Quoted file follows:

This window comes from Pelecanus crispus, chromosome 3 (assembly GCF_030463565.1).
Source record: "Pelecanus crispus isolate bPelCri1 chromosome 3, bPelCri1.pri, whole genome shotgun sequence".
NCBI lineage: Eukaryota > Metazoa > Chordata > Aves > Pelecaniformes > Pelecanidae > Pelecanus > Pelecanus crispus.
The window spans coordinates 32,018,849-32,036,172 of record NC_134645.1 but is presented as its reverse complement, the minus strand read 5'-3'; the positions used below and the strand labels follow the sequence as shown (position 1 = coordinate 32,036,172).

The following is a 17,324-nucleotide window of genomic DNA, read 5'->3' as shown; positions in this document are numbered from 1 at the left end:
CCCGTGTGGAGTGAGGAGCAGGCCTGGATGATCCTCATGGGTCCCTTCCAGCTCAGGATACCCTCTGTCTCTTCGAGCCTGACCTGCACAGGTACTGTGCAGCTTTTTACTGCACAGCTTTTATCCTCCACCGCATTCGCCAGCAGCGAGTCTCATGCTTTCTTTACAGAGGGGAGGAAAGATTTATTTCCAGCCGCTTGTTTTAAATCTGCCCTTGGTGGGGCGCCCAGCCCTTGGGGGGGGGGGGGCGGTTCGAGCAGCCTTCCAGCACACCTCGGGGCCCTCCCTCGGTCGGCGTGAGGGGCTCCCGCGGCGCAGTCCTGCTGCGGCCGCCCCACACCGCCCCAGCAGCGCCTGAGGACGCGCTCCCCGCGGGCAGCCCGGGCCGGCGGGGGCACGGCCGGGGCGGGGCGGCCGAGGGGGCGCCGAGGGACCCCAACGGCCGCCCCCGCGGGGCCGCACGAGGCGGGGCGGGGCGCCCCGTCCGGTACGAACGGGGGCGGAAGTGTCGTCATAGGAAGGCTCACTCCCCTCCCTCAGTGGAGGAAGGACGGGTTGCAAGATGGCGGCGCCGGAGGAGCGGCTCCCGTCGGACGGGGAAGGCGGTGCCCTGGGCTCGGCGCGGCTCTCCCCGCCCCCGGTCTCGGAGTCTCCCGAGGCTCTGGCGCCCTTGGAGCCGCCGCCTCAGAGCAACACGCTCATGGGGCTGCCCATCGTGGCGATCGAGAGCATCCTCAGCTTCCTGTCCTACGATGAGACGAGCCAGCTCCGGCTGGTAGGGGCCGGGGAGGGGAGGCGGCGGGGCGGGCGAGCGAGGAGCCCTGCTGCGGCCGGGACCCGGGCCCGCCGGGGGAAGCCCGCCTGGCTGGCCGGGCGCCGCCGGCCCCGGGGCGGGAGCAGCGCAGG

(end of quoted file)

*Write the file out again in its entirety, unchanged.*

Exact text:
This window comes from Pelecanus crispus, chromosome 3 (assembly GCF_030463565.1).
Source record: "Pelecanus crispus isolate bPelCri1 chromosome 3, bPelCri1.pri, whole genome shotgun sequence".
NCBI lineage: Eukaryota > Metazoa > Chordata > Aves > Pelecaniformes > Pelecanidae > Pelecanus > Pelecanus crispus.
The window spans coordinates 32,018,849-32,036,172 of record NC_134645.1 but is presented as its reverse complement, the minus strand read 5'-3'; the positions used below and the strand labels follow the sequence as shown (position 1 = coordinate 32,036,172).

The following is a 17,324-nucleotide window of genomic DNA, read 5'->3' as shown; positions in this document are numbered from 1 at the left end:
CCCGTGTGGAGTGAGGAGCAGGCCTGGATGATCCTCATGGGTCCCTTCCAGCTCAGGATACCCTCTGTCTCTTCGAGCCTGACCTGCACAGGTACTGTGCAGCTTTTTACTGCACAGCTTTTATCCTCCACCGCATTCGCCAGCAGCGAGTCTCATGCTTTCTTTACAGAGGGGAGGAAAGATTTATTTCCAGCCGCTTGTTTTAAATCTGCCCTTGGTGGGGCGCCCAGCCCTTGGGGGGGGGGGGGCGGTTCGAGCAGCCTTCCAGCACACCTCGGGGCCCTCCCTCGGTCGGCGTGAGGGGCTCCCGCGGCGCAGTCCTGCTGCGGCCGCCCCACACCGCCCCAGCAGCGCCTGAGGACGCGCTCCCCGCGGGCAGCCCGGGCCGGCGGGGGCACGGCCGGGGCGGGGCGGCCGAGGGGGCGCCGAGGGACCCCAACGGCCGCCCCCGCGGGGCCGCACGAGGCGGGGCGGGGCGCCCCGTCCGGTACGAACGGGGGCGGAAGTGTCGTCATAGGAAGGCTCACTCCCCTCCCTCAGTGGAGGAAGGACGGGTTGCAAGATGGCGGCGCCGGAGGAGCGGCTCCCGTCGGACGGGGAAGGCGGTGCCCTGGGCTCGGCGCGGCTCTCCCCGCCCCCGGTCTCGGAGTCTCCCGAGGCTCTGGCGCCCTTGGAGCCGCCGCCTCAGAGCAACACGCTCATGGGGCTGCCCATCGTGGCGATCGAGAGCATCCTCAGCTTCCTGTCCTACGATGAGACGAGCCAGCTCCGGCTGGTAGGGGCCGGGGAGGGGAGGCGGCGGGGCGGGCGAGCGAGGAGCCCTGCTGCGGCCGGGACCCGGGCCCGCCGGGGGAAGCCCGCCTGGCTGGCCGGGCGCCGCCGGCCCCGGGGCGGGAGCAGCGCAGG